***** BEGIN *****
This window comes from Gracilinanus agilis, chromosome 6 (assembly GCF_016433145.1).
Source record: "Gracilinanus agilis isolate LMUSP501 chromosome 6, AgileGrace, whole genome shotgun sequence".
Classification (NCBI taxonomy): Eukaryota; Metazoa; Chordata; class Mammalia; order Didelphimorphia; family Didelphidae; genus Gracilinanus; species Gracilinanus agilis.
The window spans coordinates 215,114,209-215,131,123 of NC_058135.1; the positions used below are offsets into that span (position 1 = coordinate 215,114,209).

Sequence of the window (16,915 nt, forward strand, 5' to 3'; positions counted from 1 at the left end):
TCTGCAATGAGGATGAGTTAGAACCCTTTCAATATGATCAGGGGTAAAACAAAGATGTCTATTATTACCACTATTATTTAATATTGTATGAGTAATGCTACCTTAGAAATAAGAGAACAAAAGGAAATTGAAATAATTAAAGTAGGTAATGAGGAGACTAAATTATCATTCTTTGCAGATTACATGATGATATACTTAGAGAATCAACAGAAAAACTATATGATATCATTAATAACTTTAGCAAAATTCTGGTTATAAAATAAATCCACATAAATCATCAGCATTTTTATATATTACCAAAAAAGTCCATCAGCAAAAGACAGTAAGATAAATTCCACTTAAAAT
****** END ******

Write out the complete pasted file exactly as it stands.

This window comes from Gracilinanus agilis, chromosome 6 (assembly GCF_016433145.1).
Source record: "Gracilinanus agilis isolate LMUSP501 chromosome 6, AgileGrace, whole genome shotgun sequence".
Classification (NCBI taxonomy): Eukaryota; Metazoa; Chordata; class Mammalia; order Didelphimorphia; family Didelphidae; genus Gracilinanus; species Gracilinanus agilis.
The window spans coordinates 215,114,209-215,131,123 of NC_058135.1; the positions used below are offsets into that span (position 1 = coordinate 215,114,209).

Sequence of the window (16,915 nt, forward strand, 5' to 3'; positions counted from 1 at the left end):
TCTGCAATGAGGATGAGTTAGAACCCTTTCAATATGATCAGGGGTAAAACAAAGATGTCTATTATTACCACTATTATTTAATATTGTATGAGTAATGCTACCTTAGAAATAAGAGAACAAAAGGAAATTGAAATAATTAAAGTAGGTAATGAGGAGACTAAATTATCATTCTTTGCAGATTACATGATGATATACTTAGAGAATCAACAGAAAAACTATATGATATCATTAATAACTTTAGCAAAATTCTGGTTATAAAATAAATCCACATAAATCATCAGCATTTTTATATATTACCAAAAAAGTCCATCAGCAAAAGACAGTAAGATAAATTCCACTTAAAAT